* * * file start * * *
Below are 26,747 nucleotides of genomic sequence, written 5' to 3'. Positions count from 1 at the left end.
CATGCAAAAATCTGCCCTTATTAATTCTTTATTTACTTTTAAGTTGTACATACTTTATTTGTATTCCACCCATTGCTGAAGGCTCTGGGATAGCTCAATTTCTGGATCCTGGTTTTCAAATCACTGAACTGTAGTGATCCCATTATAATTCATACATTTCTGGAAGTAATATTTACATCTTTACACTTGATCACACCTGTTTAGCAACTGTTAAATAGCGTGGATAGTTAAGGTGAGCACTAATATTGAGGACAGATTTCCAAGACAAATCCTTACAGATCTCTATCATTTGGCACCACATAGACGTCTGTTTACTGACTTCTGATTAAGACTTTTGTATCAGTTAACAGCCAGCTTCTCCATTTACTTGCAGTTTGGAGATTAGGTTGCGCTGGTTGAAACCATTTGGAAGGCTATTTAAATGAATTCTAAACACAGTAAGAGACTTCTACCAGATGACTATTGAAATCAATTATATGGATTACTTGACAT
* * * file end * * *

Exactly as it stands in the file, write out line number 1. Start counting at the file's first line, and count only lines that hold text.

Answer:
Below are 26,747 nucleotides of genomic sequence, written 5' to 3'. Positions count from 1 at the left end.